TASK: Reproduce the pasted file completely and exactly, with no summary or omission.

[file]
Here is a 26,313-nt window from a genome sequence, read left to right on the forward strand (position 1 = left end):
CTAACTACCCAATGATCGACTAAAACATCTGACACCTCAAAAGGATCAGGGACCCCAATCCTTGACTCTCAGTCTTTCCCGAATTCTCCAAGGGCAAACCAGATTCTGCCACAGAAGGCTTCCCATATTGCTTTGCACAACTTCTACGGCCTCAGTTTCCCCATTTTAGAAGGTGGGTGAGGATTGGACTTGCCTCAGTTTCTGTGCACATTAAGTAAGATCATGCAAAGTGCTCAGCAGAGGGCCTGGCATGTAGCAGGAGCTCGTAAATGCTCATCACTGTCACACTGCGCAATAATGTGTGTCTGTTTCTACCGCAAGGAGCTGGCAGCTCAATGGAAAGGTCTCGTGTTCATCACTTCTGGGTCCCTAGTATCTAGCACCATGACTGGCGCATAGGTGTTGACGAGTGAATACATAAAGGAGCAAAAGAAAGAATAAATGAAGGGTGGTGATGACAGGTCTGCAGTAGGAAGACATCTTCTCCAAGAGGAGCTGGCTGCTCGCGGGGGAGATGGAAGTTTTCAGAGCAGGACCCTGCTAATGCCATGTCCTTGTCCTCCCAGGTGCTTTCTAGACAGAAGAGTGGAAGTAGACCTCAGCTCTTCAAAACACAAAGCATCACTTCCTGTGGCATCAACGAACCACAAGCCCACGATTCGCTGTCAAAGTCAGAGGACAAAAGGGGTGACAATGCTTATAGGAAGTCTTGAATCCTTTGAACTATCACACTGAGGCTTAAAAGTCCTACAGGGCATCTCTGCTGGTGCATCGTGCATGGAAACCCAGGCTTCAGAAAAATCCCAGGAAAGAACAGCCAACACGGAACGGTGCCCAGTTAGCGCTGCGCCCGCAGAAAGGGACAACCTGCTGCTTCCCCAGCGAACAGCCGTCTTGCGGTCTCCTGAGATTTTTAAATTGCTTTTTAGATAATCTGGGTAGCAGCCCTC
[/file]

Here is a 26,313-nt window from a genome sequence, read left to right on the forward strand (position 1 = left end):
CTAACTACCCAATGATCGACTAAAACATCTGACACCTCAAAAGGATCAGGGACCCCAATCCTTGACTCTCAGTCTTTCCCGAATTCTCCAAGGGCAAACCAGATTCTGCCACAGAAGGCTTCCCATATTGCTTTGCACAACTTCTACGGCCTCAGTTTCCCCATTTTAGAAGGTGGGTGAGGATTGGACTTGCCTCAGTTTCTGTGCACATTAAGTAAGATCATGCAAAGTGCTCAGCAGAGGGCCTGGCATGTAGCAGGAGCTCGTAAATGCTCATCACTGTCACACTGCGCAATAATGTGTGTCTGTTTCTACCGCAAGGAGCTGGCAGCTCAATGGAAAGGTCTCGTGTTCATCACTTCTGGGTCCCTAGTATCTAGCACCATGACTGGCGCATAGGTGTTGACGAGTGAATACATAAAGGAGCAAAAGAAAGAATAAATGAAGGGTGGTGATGACAGGTCTGCAGTAGGAAGACATCTTCTCCAAGAGGAGCTGGCTGCTCGCGGGGGAGATGGAAGTTTTCAGAGCAGGACCCTGCTAATGCCATGTCCTTGTCCTCCCAGGTGCTTTCTAGACAGAAGAGTGGAAGTAGACCTCAGCTCTTCAAAACACAAAGCATCACTTCCTGTGGCATCAACGAACCACAAGCCCACGATTCGCTGTCAAAGTCAGAGGACAAAAGGGGTGACAATGCTTATAGGAAGTCTTGAATCCTTTGAACTATCACACTGAGGCTTAAAAGTCCTACAGGGCATCTCTGCTGGTGCATCGTGCATGGAAACCCAGGCTTCAGAAAAATCCCAGGAAAGAACAGCCAACACGGAACGGTGCCCAGTTAGCGCTGCGCCCGCAGAAAGGGACAACCTGCTGCTTCCCCAGCGAACAGCCGTCTTGCGGTCTCCTGAGATTTTTAAATTGCTTTTTAGATAATCTGGGTAGCAGCCCTC